Snowshoeing the Sierra

Snowshoe North Lake Tahoe Tahoe Chickadee Ridge

Sierra Rec Magazine Snowshoe Guides For The Sierra

A Simple Guide To Starting a Snowshoe Adventure Lifestyle

Snowshoeing is one of our favorite activities. However when I started five years ago I had no idea how to start or how much I would love this blank canvas of adventure. There are a few simple tips I can share with you as a beginner snowshoe adventurer. If you have considered giving it a try but don’t know which shoes to buy or where to go to find a fun and safe adventure, then this guide is for you. Our goal is to ease your fears and doubts to this wonderful winter sport that could change your life. After a few basic tips below we will share with both our favorite Snowshoe locations in the Sierra but several Snow Shoe guides to our favorite places to walk in the snow.

What Size Snow Shoes Should I Buy

The first question to answer after deciding that Snowshoeing is a sport you want to do is what size snowshoe should you wear? snowshoe size is best determined by your weight.

Also, if you are backpacking on snowshoes, be sure to account for the weight of your pack when choosing a size, since this may push you into a different weight range.
Snowshoe Sizing.

Weight:Length:
80-160 lbs21-23 inches
120-200 lbs25-27 inches
150-260 lbs30 inches
180-300+35-36 inches

Does size of snowshoe matter?

A bigger snowshoe means more surface area which, in turn, means more flotation. Generally speaking, the “right” snowshoe is one that delivers the flotation you need, while being small enough to keep you nimble on the trail. If in doubt I always suggest a little bigger snowshoe.

Does Brand Matter with Snowshoes?

So is there a difference between the $69.99 pair of snowshoes at Costco vs the $300 dollar pair recommended online? Of course there is. The Question you should ask; Is it big enough difference for your use case?

Things you should consider are the following:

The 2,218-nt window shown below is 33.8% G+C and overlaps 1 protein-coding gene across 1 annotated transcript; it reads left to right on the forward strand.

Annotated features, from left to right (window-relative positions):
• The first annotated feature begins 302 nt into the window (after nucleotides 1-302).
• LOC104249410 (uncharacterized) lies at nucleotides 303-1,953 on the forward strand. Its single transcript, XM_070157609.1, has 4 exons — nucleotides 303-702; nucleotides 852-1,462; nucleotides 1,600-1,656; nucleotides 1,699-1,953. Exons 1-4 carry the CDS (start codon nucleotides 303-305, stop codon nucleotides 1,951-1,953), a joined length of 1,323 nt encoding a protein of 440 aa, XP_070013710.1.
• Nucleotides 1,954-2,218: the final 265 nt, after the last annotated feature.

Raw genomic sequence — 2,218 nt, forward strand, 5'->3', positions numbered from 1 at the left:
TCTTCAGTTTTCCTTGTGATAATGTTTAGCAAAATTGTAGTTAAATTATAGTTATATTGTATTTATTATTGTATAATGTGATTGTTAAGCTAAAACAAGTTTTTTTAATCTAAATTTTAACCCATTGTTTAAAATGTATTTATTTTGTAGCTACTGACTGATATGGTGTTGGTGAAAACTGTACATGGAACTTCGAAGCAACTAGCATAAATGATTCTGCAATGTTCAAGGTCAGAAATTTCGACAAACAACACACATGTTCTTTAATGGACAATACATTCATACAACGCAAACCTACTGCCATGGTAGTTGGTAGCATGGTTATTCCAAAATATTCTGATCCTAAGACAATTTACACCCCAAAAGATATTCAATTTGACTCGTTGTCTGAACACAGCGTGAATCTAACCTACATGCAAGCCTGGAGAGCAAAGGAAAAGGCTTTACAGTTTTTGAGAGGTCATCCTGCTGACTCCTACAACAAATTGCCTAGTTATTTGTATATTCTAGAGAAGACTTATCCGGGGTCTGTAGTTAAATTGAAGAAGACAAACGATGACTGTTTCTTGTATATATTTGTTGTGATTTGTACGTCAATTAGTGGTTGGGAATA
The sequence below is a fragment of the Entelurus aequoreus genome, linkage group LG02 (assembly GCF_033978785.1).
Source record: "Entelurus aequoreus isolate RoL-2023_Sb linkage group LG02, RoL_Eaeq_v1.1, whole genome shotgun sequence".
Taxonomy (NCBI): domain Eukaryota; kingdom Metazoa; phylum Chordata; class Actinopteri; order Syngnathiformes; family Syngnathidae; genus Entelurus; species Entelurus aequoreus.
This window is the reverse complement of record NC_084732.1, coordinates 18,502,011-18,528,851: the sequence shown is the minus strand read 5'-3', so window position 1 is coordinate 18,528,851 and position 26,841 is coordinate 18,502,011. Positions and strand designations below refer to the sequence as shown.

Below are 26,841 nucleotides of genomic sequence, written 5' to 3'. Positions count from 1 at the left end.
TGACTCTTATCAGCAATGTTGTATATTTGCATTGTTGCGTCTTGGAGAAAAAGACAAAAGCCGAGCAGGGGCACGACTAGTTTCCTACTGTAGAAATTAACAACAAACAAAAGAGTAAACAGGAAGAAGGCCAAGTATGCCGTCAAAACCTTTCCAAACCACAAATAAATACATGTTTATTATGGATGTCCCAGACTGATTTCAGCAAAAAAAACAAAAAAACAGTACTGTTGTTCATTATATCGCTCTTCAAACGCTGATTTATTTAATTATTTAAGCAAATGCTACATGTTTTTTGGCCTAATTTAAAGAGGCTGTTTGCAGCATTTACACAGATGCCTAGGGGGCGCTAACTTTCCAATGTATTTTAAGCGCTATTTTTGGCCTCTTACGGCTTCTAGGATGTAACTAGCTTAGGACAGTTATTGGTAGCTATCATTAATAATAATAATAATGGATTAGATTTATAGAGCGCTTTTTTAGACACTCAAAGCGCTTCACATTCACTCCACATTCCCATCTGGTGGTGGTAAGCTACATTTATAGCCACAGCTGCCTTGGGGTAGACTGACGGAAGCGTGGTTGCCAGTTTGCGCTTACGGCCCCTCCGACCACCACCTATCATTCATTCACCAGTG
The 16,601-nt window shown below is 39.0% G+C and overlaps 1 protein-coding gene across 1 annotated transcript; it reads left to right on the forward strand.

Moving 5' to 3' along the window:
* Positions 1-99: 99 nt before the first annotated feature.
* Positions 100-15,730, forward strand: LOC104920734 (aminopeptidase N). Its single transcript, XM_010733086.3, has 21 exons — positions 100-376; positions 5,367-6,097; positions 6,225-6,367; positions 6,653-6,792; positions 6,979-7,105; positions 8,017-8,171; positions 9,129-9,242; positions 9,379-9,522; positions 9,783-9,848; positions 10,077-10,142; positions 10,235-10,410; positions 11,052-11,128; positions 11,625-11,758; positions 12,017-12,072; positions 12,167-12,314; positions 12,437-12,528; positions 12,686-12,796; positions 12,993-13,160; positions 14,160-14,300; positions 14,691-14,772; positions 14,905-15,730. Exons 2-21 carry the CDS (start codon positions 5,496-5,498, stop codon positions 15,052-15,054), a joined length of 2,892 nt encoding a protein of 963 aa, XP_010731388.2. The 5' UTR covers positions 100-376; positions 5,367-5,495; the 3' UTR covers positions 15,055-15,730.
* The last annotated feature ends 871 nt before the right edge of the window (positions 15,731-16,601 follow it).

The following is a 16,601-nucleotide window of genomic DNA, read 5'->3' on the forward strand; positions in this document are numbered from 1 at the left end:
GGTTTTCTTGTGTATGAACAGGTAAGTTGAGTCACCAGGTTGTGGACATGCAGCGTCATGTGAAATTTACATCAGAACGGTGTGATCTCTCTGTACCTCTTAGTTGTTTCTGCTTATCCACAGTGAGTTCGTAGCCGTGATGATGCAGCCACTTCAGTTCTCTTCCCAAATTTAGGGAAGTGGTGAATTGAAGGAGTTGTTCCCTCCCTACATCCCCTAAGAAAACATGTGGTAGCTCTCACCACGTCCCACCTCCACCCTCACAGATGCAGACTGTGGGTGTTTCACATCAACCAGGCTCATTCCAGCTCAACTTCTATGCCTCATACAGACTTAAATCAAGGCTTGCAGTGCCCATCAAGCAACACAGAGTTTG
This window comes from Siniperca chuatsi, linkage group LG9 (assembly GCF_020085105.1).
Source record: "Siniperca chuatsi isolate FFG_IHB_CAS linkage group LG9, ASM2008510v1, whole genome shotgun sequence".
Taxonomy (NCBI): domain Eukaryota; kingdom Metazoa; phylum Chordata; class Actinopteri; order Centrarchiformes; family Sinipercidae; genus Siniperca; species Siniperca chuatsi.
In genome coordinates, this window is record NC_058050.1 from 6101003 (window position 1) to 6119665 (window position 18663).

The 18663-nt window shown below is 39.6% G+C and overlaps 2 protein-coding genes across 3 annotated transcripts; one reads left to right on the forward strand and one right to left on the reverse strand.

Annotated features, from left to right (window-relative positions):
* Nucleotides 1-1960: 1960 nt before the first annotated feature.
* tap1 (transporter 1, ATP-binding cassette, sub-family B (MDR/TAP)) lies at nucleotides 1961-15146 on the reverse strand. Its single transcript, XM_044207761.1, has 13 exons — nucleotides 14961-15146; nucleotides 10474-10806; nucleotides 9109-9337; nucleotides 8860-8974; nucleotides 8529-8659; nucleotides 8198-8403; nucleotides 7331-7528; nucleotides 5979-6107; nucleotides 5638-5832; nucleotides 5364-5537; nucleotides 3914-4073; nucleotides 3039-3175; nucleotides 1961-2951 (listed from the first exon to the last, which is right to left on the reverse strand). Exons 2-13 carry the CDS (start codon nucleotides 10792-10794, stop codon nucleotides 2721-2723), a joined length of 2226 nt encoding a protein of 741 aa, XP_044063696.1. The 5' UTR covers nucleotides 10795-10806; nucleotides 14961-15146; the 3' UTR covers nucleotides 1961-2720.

• How often to you think you will snowshoe? Quality equals longevity in this case much of the time.
  • Weight of the snowshoe? Often the cheaper models do weigh more, which means more work for your legs. how far do you intend to hike?
  • What terrain are you snowshoeing in? Going up or down hills is a bit of a challenge in some snowshoes? Companies like MSR specialize in gear that is for backcountry snowshoeing?
  • Is price the one obstacle keeping you from trying this new sport? I often tell friends, if the price is all that is keeping you from trying it then either buy cheap now and learn to love it, or go rent a pair for the first time or two then decide what investment you want to make.

Where to Snowshoe

Here is the reality with Snowshoeing, similar to cross country skiing, you can go just about anywhere for a beautiful day in nature, as long as there is snow of course.  In the sierra Nevada during the winter many of the Scenic regions are closed because their access highways are closed. so Snowshoeing typically occurs close to a road or at a Sno-Park.

I places like Lake Tahoe, Truckee or Mammoth there are multiple locations that are easy for visitors to park and enjoy a great day in the mountains safely.

Spooner Summit or Tahoe Meadows and Kingsbury North Trailhead on the Eastside of Lake Tahoe are popular destinations for locals and visitors.

 

Welcome Back!

Login to your account below

Retrieve your password

Please enter your username or email address to reset your password.

Add New Playlist

-
00:00
00:00
Update Required Flash plugin
-
00:00
00:00
%d bloggers like this: